The truth is we have known for decades about the health and environmental issues with lawns, but as the adage goes, follow the money. The lawn care industry is a $40 billion a year conglomerate, three times the annual operating budget of the U.S. Environmental Protection Agency. And it uses those dollars to control messaging. But 98% of land in Rhode Island is privately owned, so we are the ones who have the power to make better choices for our land.

Imagine for a moment if we could shift attitudes about lawns and begin to transition them to useful or at least not harmful spaces. The fashion forward trend in lawns is to think of them as area rugs versus wall-to-wall carpets. Eliminate entirely those areas of lawn that you do not need or use and replace them with more beneficial alternatives like abundant layers of native plants which help to bolster biodiversity and have low maintenance needs.

This bolstering of biodiversity is especially important in an era when scientists are warning of alarming species losses, including dramatic declines in the pollinators that form the foundation of our food web. Monoculture spaces, like lawns, fragment habitats, while areas of diverse native plants encourage the biodiversity that is essential to a healthy, thriving ecosystem.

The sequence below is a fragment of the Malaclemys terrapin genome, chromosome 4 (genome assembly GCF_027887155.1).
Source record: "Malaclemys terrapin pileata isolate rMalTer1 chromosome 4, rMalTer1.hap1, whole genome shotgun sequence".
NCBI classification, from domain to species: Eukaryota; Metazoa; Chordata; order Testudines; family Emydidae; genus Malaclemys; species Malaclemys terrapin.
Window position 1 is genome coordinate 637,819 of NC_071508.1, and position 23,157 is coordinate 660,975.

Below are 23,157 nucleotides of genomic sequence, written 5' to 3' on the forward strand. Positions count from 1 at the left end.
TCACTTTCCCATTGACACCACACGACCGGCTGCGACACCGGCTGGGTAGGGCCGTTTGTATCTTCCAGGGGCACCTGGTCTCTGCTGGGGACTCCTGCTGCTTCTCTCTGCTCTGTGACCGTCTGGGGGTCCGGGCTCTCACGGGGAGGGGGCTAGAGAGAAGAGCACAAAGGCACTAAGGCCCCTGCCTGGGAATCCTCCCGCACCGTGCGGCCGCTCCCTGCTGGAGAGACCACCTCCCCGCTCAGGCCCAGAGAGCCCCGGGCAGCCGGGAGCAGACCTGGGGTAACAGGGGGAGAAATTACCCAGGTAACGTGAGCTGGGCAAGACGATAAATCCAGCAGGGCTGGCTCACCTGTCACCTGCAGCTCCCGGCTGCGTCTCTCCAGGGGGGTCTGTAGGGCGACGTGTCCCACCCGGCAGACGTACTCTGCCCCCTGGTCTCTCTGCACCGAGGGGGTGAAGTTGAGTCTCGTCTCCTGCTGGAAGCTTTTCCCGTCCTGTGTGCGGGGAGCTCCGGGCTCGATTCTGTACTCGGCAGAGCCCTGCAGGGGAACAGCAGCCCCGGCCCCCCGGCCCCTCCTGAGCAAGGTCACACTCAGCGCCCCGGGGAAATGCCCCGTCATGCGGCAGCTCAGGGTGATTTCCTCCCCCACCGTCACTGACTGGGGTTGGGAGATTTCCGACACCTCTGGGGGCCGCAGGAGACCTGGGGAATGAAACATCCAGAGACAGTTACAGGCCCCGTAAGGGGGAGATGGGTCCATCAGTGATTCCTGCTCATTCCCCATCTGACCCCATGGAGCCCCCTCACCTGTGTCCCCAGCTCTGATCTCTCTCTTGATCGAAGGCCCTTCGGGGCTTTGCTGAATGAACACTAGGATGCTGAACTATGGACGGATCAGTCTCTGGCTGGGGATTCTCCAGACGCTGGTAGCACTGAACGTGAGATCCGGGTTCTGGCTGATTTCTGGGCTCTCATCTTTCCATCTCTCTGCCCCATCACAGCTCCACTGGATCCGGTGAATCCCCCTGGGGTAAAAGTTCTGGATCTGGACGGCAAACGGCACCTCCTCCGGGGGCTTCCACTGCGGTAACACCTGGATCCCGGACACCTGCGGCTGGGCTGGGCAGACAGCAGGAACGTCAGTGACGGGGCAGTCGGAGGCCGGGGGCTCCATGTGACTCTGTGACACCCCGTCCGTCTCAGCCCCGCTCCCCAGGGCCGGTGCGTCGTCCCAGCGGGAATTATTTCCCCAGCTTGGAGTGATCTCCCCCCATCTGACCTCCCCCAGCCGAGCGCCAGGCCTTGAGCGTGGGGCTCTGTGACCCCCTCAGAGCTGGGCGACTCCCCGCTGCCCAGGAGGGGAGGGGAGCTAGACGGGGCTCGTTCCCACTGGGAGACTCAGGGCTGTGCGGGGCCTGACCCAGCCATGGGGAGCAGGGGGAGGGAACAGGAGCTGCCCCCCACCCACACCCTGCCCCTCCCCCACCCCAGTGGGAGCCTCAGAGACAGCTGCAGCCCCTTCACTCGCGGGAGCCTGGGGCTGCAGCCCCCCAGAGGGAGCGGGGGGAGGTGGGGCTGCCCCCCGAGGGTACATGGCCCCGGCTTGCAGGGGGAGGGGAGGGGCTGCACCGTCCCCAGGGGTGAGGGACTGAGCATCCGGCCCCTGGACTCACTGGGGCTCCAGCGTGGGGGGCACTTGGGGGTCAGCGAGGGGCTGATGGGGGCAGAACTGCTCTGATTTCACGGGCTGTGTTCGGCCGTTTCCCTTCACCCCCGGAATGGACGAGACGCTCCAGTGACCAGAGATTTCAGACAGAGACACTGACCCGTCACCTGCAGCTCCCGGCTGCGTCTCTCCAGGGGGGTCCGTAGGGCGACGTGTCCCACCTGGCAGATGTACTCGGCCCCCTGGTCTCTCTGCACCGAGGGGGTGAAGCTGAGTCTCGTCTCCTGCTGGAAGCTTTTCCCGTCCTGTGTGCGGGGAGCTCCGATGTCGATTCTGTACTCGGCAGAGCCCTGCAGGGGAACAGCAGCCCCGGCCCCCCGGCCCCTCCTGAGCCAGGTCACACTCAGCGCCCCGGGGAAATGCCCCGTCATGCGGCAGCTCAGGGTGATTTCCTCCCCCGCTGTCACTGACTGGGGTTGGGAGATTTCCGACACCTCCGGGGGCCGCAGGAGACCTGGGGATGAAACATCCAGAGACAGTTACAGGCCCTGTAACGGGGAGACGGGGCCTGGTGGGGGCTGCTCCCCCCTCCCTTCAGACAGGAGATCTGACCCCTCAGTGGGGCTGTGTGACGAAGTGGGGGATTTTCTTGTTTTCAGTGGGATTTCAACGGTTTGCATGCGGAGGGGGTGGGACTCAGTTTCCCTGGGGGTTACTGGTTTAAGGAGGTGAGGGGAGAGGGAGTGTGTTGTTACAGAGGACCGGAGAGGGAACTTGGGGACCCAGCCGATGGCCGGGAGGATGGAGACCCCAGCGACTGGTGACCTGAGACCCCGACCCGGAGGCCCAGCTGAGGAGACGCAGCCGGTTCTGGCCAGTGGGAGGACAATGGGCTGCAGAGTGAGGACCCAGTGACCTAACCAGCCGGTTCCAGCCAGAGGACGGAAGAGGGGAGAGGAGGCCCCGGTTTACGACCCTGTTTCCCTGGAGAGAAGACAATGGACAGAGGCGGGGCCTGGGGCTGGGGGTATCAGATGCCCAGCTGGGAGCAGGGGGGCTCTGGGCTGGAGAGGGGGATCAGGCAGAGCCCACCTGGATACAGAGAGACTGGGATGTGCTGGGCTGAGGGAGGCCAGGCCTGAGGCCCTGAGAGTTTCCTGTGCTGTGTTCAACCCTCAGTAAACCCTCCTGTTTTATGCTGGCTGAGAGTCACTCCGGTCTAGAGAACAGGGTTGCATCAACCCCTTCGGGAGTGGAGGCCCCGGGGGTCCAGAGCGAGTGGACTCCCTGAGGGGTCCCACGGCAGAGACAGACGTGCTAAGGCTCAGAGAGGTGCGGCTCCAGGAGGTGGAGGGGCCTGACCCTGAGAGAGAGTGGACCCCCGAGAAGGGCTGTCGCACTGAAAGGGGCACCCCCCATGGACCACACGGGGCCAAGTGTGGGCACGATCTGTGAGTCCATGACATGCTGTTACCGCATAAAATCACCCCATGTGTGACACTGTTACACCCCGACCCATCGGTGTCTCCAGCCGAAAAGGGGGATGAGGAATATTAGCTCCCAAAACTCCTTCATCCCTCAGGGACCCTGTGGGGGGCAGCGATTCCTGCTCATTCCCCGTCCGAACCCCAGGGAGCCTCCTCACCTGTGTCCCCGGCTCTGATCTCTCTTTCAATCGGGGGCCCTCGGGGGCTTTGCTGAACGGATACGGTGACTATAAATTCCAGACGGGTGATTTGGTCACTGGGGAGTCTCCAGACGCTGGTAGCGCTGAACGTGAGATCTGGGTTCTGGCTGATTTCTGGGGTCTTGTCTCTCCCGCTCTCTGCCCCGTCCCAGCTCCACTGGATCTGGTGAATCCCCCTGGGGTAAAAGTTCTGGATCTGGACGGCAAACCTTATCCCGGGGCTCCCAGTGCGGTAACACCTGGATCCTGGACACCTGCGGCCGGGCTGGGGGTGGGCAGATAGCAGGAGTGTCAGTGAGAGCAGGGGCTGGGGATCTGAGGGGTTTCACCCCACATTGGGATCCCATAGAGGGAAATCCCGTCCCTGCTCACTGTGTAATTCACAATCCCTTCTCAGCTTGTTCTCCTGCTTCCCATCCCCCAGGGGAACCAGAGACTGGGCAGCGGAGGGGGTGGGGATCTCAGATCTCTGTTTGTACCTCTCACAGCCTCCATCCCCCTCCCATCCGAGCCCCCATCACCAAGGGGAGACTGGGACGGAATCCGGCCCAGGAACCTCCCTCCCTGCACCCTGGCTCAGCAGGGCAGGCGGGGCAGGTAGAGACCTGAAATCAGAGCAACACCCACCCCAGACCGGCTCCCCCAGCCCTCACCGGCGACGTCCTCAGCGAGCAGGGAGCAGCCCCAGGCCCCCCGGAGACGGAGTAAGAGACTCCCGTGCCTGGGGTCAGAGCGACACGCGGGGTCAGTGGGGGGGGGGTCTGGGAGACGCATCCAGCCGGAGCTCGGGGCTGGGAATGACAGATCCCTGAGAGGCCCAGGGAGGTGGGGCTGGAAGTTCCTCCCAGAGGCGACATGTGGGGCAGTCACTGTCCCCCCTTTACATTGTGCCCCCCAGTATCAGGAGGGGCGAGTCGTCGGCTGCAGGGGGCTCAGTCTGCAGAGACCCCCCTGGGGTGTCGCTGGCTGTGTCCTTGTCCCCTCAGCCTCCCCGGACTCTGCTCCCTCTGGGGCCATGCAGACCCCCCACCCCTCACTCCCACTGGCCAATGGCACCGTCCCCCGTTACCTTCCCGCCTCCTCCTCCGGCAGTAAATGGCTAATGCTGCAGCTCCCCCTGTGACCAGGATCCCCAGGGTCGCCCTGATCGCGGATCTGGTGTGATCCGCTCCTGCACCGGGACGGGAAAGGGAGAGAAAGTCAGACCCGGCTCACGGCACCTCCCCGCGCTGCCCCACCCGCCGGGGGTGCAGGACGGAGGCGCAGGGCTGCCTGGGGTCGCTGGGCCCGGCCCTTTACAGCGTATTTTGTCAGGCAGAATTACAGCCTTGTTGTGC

There are several ways to achieve the trendy area rug effect in your yard. Add a native tree or two with wide swaths of native plantings around them. Widen foundation beds, chipping away turf grass and adding in diverse and beneficial plantings. Add new gardens to strategic spots in the yard - rain gardens are quite popular right now. And even carve out space to grow some organic food.

For the turf grass pathways and play areas that remain, consider a new approach. Mow high, leaving grass at least three inches tall, and only mow when needed. Water less frequently or not at all. Leave grass clippings on the lawn and forgo chemical applications other than occasional, well-timed slow-release organic fertilizer. Push a mower, pick up a rake or a broom and put down that blower; it degrades the very topsoil that is essential to plant health.

It can feel a bit radical at first, breaking free from the culture of the great American Lawn. But ultimately isn’t the health and wellbeing of your family and your community worth the risk of trying something new? Be a trendsetter and demonstrate your commitment to supporting a resilient future for our communities. Wildlife and countless neighbors will thank you.

“Life in the Garden” brings eco-friendly garden tips from Cindy and Ed Moura of Prickly Ed’s Cactus Patch Native Plant Emporium, where they are passionate about helping people realize the essential role everyone can play in supporting life right outside their own doors.

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Mike Rego has worked at East Bay Newspapers since 2001, helping the company launch The Westport Shorelines. He soon after became a Sports Editor, spending the next 10-plus years in that role before taking over as editor of The East Providence Post in February of 2012. To contact Mike about The Post or to submit information, suggest story ideas or photo opportunities, etc. in East Providence, email